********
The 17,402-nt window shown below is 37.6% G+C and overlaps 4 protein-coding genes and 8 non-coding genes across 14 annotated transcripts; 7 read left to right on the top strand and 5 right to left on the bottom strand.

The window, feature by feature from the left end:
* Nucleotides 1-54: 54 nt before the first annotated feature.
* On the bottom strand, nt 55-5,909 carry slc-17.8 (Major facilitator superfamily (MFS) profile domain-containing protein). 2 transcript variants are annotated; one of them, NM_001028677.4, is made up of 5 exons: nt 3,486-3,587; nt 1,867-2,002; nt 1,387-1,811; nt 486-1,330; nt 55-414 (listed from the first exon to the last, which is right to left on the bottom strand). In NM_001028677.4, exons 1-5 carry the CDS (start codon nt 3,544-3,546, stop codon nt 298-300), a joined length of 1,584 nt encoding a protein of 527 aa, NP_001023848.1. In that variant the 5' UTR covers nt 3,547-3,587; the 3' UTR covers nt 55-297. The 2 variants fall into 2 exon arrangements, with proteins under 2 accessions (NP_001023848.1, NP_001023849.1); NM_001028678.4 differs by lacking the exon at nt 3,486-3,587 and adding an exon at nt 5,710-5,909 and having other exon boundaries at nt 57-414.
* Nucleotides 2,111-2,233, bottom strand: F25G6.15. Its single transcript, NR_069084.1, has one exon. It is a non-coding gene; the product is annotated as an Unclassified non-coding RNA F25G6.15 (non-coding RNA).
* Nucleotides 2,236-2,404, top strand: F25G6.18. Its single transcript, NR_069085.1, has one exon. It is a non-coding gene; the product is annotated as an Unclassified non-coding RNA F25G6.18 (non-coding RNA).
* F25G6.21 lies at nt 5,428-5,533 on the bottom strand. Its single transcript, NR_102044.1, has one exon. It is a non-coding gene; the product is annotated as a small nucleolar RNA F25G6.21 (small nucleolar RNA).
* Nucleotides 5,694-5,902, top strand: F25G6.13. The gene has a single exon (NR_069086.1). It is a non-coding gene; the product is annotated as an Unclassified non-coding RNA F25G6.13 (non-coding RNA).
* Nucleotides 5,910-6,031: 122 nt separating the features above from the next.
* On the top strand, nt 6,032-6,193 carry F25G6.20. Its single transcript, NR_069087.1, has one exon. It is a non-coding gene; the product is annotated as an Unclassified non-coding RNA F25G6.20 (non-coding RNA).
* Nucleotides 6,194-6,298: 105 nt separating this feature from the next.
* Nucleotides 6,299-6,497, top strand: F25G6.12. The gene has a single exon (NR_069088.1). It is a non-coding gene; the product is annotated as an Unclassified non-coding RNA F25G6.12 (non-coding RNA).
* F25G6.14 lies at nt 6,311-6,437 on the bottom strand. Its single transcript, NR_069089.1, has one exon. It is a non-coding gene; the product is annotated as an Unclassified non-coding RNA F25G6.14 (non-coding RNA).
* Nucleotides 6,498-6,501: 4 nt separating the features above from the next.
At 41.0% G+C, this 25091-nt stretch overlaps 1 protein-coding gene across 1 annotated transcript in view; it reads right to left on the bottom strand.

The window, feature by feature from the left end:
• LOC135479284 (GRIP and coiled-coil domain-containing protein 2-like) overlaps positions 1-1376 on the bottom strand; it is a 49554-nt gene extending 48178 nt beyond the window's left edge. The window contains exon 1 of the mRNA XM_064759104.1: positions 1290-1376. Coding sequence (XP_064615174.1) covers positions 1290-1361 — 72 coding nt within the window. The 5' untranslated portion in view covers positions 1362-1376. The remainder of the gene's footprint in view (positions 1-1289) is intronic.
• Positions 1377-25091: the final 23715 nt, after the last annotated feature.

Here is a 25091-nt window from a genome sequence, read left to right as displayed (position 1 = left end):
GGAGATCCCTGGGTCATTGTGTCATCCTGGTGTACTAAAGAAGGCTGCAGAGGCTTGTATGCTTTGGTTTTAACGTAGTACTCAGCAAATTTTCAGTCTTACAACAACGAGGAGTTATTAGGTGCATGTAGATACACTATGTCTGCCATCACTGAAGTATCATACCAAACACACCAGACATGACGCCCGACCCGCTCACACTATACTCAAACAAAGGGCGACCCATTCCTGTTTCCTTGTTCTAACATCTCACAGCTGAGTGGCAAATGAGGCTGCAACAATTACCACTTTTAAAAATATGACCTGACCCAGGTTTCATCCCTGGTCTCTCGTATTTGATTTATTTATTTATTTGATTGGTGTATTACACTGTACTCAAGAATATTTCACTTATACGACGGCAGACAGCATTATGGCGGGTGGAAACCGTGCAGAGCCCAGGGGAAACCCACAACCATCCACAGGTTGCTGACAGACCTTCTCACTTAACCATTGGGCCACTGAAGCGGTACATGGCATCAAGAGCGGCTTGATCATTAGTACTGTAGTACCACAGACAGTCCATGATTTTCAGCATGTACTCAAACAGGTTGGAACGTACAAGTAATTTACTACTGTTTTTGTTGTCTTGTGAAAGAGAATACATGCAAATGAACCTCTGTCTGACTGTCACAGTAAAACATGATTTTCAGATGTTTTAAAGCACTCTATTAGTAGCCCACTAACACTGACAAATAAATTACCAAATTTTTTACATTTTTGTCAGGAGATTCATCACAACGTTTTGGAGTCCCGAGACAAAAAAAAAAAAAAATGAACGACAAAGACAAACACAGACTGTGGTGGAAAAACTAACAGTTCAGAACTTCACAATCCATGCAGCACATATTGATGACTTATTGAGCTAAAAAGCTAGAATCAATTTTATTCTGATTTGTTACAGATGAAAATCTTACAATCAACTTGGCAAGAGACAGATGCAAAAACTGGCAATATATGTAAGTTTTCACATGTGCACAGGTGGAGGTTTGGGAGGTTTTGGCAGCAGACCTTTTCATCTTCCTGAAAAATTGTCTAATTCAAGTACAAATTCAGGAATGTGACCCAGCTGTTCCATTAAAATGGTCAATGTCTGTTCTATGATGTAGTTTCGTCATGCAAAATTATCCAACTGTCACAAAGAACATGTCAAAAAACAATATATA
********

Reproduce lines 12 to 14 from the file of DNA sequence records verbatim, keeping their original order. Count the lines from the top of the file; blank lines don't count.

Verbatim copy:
* Nucleotides 6,299-6,497, top strand: F25G6.12. The gene has a single exon (NR_069088.1). It is a non-coding gene; the product is annotated as an Unclassified non-coding RNA F25G6.12 (non-coding RNA).
* F25G6.14 lies at nt 6,311-6,437 on the bottom strand. Its single transcript, NR_069089.1, has one exon. It is a non-coding gene; the product is annotated as an Unclassified non-coding RNA F25G6.14 (non-coding RNA).
* Nucleotides 6,498-6,501: 4 nt separating the features above from the next.